Open Access
Sen, Shweta
Area of Honors:
Mechanical Engineering
Bachelor of Science
Document Type:
Thesis Supervisors:
  • Matthew Parkinson, Thesis Supervisor
  • Sean Brennan, Honors Advisor
  • Design for Human Variability
  • Body Surface Area
  • Human Modeling
  • Population Modeling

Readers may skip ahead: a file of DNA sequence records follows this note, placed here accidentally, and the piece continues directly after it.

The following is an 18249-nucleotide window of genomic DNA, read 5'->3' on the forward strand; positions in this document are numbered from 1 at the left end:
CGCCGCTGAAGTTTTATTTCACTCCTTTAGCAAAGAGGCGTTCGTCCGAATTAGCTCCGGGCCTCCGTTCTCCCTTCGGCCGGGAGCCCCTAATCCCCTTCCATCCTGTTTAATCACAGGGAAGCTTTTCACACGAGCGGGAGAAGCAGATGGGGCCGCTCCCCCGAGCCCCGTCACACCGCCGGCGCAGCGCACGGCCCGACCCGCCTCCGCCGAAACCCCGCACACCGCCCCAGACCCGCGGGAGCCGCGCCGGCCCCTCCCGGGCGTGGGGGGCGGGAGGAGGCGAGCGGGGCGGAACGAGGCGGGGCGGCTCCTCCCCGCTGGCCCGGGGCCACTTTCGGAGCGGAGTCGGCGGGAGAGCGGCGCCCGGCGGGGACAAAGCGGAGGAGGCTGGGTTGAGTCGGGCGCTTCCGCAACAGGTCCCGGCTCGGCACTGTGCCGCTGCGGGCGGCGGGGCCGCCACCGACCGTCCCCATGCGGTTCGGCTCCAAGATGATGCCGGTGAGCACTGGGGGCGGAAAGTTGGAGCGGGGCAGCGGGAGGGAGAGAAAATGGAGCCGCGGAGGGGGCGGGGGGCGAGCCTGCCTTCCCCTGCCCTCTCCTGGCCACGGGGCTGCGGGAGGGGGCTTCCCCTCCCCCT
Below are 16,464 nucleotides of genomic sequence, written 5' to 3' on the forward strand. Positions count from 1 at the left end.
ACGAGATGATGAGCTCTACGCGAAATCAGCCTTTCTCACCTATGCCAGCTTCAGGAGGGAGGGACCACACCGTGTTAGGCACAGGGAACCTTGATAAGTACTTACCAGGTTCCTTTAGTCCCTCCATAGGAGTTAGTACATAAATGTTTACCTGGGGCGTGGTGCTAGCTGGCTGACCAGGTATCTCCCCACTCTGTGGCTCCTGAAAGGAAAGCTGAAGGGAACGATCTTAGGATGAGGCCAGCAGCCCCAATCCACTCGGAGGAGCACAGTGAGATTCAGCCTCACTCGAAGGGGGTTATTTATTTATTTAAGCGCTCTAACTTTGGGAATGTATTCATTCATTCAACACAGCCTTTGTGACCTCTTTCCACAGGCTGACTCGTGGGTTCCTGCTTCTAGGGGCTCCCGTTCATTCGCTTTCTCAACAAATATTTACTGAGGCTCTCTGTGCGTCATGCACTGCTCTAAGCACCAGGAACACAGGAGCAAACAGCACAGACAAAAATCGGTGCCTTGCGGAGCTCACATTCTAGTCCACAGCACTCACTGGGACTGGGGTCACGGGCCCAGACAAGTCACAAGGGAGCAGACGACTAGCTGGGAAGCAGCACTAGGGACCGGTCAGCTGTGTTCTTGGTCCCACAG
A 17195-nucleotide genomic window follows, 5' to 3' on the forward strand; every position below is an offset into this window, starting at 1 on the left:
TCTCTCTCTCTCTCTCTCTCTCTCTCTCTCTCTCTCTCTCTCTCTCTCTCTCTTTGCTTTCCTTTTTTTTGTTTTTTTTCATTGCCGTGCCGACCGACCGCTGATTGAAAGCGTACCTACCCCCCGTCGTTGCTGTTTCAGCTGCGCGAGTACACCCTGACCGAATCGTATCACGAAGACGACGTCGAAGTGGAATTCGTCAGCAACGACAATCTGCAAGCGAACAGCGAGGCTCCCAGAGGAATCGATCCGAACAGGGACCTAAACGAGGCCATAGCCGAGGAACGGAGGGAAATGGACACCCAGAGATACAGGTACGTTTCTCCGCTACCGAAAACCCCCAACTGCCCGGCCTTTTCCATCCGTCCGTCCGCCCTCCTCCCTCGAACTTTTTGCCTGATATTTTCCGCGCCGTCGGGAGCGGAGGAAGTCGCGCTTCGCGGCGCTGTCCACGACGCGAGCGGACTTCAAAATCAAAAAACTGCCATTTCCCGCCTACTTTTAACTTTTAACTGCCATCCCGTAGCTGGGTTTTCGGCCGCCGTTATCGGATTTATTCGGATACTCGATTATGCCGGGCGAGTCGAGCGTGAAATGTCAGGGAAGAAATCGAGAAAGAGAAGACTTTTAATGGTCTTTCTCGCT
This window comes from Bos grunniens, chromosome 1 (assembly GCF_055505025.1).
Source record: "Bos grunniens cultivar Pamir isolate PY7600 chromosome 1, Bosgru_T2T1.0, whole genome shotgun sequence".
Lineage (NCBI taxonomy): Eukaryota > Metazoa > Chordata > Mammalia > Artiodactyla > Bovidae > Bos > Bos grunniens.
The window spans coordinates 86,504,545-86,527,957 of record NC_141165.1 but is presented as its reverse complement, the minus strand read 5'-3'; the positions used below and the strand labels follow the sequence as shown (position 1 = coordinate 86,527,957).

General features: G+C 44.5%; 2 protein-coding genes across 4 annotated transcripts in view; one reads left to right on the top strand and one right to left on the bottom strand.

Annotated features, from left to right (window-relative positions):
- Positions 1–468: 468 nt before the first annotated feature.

The objective of this work is to develop a model that can accurately predict body surface area (BSA) across a wide range of anthropometry, particularly at height-weight extremes. Body surface area is a biometric used to study a variety of physiological measures, such as metabolic rate, cardiac output, oxygen consumption, and drug dosage in chemotherapy. Current mathematical models used to predict BSA are limiting because they do not capture the effects of human variability as a result of having small, homogeneous sample populations. While the Dubois-Dubois model (developed in 1916) is most commonly used in clinical practice, it is anthropometrically outdated and often underestimates BSA for obese (BMI = 30-35) and extremely obese (BMI > 35) individuals. Given that more than 30% of the U.S. adult population has a BMI greater than 30, the Dubois-Dubois model does not accurately estimate BSA for at least one third of the target population. To improve the accuracy and reliability of BSA prediction, this work pools data from two national anthropometric databases (NHANES and ANSUR) to synthesize a population of 2,000 men and 2,000 women that mimics the anthropometric variation observed in the U.S. adult population. Using principal component analysis and template meshing, 3D tessellated body models are generated and used to compute BSA. Regression analysis is applied to develop two gender-specific models that accurately predict BSA as a function of stature and weight for the U.S. adult population: BSA_Male(m^2) = 0.01415296 + 0.011098 × Mass (kg) + 0.0050889 × Stature (cm) BSA_Female(m^2) = 0.015968879 + 0.0125053 × Mass (kg) + 0.0047726 × Stature (cm) Results indicate that the model presented in this work accommodates a larger proportion of the U.S. adult population in comparison to the Dubois-Dubois (clinical standard) model. The model is shown to predict BSA (within ±3% error) for adults with a BMI between 20 and 45. Application of this work in the clinical setting can improve the fidelity of BSA-based drug dosing regimens commonly used in chemotherapy and burn treatment.